We've been experimenting with ways to find optimal CG (center of gravity) placement and how new geometries can impact that. We know that CG locations can influence launch, trajectory and spin. Everyone is chasing the ability to produce lower launching and higher spinning wedge shots to help players with precision distance control. In that space, moving CG just a few millimeters can have big results.

Beyond that, we're continuing to advance our spin and friction capabilities – aiming to reduce the decay of spin from dry to wet conditions.

Sole shaping will always be at the core of wedge design. It dictates that moment of truth where club, ball and ground all interact at once. Ultimately, everything I just discussed is influenced by the art and science of wedge design. They work hand-in-hand.

TM21 WDG TA191 MG3 LFS BMW 08312 v1

Speaking of sole designs, we made some significant changes to our Low Bounce, Standard Bounce and High Bounce grinds. Can you walk us through those changes?

When developing these three sole designs, we wanted to ensure significant performance separation and minimal overlap. Our goal was to capture the majority of golfers, so no matter your skill level, how you swing or where you play, we have a wedge that's going to fit your needs.

Across the trio, we focused on making these wedges more turf-friendly. What does that mean? Looking at the Low Bounce option first, the design keeps the leading edge low to the ground when you open the face. That helps the clubhead slide under the ball on tight lies and have less potential for digging. To put it simply, it's a more forgiving entry and exit to the turf.

We also increased the camber (the roundness of the sole from front to back and heel to toe) to help the club glide through the turf even more.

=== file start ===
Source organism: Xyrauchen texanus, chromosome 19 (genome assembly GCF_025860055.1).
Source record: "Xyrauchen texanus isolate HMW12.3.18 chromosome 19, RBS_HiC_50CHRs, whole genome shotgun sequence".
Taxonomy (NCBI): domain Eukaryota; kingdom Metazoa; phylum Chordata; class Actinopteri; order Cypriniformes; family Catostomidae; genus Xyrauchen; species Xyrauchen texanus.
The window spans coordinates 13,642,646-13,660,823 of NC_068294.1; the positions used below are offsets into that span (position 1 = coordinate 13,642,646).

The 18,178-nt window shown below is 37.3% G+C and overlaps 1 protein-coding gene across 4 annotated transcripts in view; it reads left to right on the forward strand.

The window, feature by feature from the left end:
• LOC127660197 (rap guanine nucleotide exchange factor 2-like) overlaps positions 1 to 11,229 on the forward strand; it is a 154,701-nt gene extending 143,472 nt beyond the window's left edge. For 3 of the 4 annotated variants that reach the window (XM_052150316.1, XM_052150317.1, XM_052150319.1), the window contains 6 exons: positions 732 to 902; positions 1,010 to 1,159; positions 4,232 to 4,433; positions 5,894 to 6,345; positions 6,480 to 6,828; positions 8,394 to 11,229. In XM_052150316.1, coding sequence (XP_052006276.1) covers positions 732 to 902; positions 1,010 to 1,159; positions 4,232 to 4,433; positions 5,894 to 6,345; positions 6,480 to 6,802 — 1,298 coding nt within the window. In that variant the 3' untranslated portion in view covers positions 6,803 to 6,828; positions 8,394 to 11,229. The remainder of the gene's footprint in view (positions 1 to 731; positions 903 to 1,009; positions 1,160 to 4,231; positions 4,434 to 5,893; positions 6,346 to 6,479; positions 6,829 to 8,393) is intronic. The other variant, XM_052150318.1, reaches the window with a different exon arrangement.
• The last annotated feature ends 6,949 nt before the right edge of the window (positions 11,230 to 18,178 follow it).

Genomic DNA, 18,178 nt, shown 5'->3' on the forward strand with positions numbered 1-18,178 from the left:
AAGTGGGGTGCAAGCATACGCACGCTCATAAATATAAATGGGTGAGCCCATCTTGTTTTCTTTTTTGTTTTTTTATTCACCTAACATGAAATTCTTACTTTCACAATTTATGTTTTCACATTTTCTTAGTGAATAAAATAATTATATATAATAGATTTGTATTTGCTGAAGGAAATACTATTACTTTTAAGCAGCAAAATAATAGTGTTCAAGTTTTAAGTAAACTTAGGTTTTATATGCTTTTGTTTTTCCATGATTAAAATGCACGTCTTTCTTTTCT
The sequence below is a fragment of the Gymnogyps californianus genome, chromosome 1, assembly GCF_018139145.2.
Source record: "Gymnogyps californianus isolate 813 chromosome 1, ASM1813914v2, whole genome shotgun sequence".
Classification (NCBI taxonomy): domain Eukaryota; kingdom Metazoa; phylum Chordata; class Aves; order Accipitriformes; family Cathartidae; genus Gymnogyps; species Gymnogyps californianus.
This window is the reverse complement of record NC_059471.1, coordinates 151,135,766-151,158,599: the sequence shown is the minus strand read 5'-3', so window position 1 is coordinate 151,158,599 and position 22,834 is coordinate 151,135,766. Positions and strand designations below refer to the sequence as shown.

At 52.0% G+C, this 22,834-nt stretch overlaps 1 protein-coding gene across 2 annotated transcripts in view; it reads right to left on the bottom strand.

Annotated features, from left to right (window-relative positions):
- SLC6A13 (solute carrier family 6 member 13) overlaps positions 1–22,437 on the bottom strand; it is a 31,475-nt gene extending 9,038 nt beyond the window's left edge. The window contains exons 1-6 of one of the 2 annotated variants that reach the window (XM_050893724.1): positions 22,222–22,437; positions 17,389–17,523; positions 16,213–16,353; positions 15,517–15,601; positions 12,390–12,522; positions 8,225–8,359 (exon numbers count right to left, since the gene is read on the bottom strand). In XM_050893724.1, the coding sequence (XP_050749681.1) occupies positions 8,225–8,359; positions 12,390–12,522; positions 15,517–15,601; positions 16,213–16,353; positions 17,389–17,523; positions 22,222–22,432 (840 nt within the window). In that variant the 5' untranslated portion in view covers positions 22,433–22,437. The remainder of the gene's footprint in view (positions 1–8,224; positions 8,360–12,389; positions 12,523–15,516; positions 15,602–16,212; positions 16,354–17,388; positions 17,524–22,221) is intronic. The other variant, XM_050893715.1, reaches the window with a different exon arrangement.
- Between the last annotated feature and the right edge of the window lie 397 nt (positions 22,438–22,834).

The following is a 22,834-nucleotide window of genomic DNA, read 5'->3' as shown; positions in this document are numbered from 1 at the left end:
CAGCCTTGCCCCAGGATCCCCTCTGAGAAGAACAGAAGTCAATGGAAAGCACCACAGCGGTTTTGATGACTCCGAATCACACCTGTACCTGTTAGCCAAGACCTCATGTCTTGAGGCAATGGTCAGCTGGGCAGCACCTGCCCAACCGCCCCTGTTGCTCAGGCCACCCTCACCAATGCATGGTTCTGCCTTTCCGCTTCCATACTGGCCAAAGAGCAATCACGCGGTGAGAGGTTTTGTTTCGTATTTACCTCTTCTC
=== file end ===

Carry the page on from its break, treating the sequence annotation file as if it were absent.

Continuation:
The Standard Bounce is built on a similar philosophy. We also shortened the width of the sole slightly to make it more playable while maintaining a higher degree of bounce. The High Bounce design remains the most forgiving of the bunch. It is more suited for players who have a steep angle of attack with their wedges or who play mostly in wet conditions where you need a heavy deterrence to digging.

You already touched on science and technology, but let's get into the breakthrough feature of Milled Grind 3: Raised Micro-Ribs. What's the impact of that technology, and what will golfers notice right away?

Wedge technology centers on spin and launch. Two key things impact spin: Groove design and face texture. Friction is the secondary effect of spin; it essentially helps the ball stick to the face a little longer and reduces slippage. We define slippage as how much the ball slides up the face at impact. That happens more when it's wet outside during those early morning tee times or after a bit of weather hits. Our Raised Micro-Ribs increase friction and reduce slippage on short partial shots around the round – that's particularly true in wet conditions.


To sum it up for us, what are the major differences between MG2 and MG3?

The whole Milled Grind series has evolved year-over-year and given golfers performance to get excited about. The biggest performance difference between MG2 and MG3 is our improved face treatment for better spin on partial shots. We also dedicated a lot of time to developing player-inspired shaping that takes cues from some of the best looking wedges in golf history.

One thing we touched quickly on is how we changed geometries to create higher CGs to improve feel and help control trajectory. Aesthetically, these wedges stand out. The simple elegance and craftsmanship make for a beautifully minimalistic design that looks great behind the ball and in the bag.

#Milled Grind 3 #MG3 #Raised Micro-Ribs